Marketing

Understanding Email Marketing Metrics


If you’re new to email marketing, you’ve probably seen reports including graphs, pie charts, and tonnes of facts and figures. You’re also probably tearing your hair out wondering how to analyses it and what you can do with the results.

If that describes you – don’t worry. You’re in the right hands. We’ll take a look at the most common email marketing metrics, and help you understand the mind blowing facts and figures you’ll be presented with.

First of all, reports are an integral part of an email marketing campaign. Without reports, you may as well be using direct mail – a batch send, with no way of analysing your return on investment, how the contacts have reacted, and where your leads have come from.

Email reports will usually tell you about the number of opens, unsubscribe, and click throughs. Other reports delve into more detail, such as which email client the contacts are using, and which device they opened it on. These reports help you grow, and improve your email campaigns after each and every send.

Are you sitting comfortably? Let’s begin.

Opens

One of the first things your marketing manager will ask you is ‘How many opens did it get?’. Open rates lead onto other metrics. Without an open, you cannot have a click through, a share, or a sale. So opens, whilst they don’t necessarily create cash for your business, they are very important.

An email campaign’s open rate is measured by how many people open, or view a campaign, out of the total contacts on your list. The rate is normally presented as percentage:

Open rate = Emails opened / emails sent – bounces

For example, a 20% open rate means that for every 10 emails sent, 2 were opened.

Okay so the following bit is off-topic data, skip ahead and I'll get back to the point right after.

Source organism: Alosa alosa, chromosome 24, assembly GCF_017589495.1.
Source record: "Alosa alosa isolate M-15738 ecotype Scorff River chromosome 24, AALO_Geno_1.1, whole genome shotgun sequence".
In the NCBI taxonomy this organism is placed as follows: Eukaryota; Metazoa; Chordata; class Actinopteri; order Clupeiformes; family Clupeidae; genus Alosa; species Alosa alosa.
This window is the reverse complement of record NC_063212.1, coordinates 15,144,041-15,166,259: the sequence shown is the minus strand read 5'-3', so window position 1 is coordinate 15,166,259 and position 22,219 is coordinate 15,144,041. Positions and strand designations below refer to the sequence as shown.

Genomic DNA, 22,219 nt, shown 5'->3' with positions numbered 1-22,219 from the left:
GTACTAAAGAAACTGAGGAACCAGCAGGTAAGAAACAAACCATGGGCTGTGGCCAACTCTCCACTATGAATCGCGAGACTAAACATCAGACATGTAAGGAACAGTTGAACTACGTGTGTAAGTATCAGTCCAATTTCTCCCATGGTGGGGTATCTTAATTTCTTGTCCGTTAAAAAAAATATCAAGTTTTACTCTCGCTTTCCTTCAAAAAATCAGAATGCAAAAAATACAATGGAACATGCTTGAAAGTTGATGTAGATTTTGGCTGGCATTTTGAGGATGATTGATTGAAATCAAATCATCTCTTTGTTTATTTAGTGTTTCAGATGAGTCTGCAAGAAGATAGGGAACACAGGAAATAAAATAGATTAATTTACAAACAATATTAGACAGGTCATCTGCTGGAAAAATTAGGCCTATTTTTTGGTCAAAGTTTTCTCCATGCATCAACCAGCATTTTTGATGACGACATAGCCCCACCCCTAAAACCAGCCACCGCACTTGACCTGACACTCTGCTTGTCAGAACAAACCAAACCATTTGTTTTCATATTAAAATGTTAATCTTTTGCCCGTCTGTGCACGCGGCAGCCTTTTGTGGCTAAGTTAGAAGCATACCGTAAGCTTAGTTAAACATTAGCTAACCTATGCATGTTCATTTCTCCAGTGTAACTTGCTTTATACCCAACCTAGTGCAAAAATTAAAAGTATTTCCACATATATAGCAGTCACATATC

However, with open rates, there is a catch. An open is only defined as one, when the contact has opted to download the HTML imagery within the email. If the email has been sent as a plain text, or the user reads it but doesn’t download the images, then it will not be classed as an open. It is very, very rare to achieve open rates of 100%.

What is the average open rate?

In general, your open rate is a rough estimate, and should be treated as such.

Unfortunately, there is not a general open rate at which brands should aim. There are hundreds of variables within each email campaign, so it is difficult to measure an average when the results are so diverse.

Usually, non-profit organisation achieve the highest open rate, around 17% on average, and industrial manufacturing services achieve the lowest open rate, around 15%. So as you can see, there isn’t a great difference between the two.

If you are achieving open rates of around 18 – 40%, you’re probably around average.

How can I increase my open rate?

As previously said, there are hundreds of email marketing variables, and it would be impossible to test each one. Instead focus on three key areas:

-     Subject line. Test which subject lines achieve the highest rate, as this is what your contact will see first.

-     The day of the send. The best day to send emails depends on your brand and your list. Consider changing the time of the send and see if the opens improve.

-     Show them the good stuff. Outlook is one of the biggest email clients in the world, and it includes a preview pane. If the good stuff isn’t in the preview, they won’t open it in full.

Clicks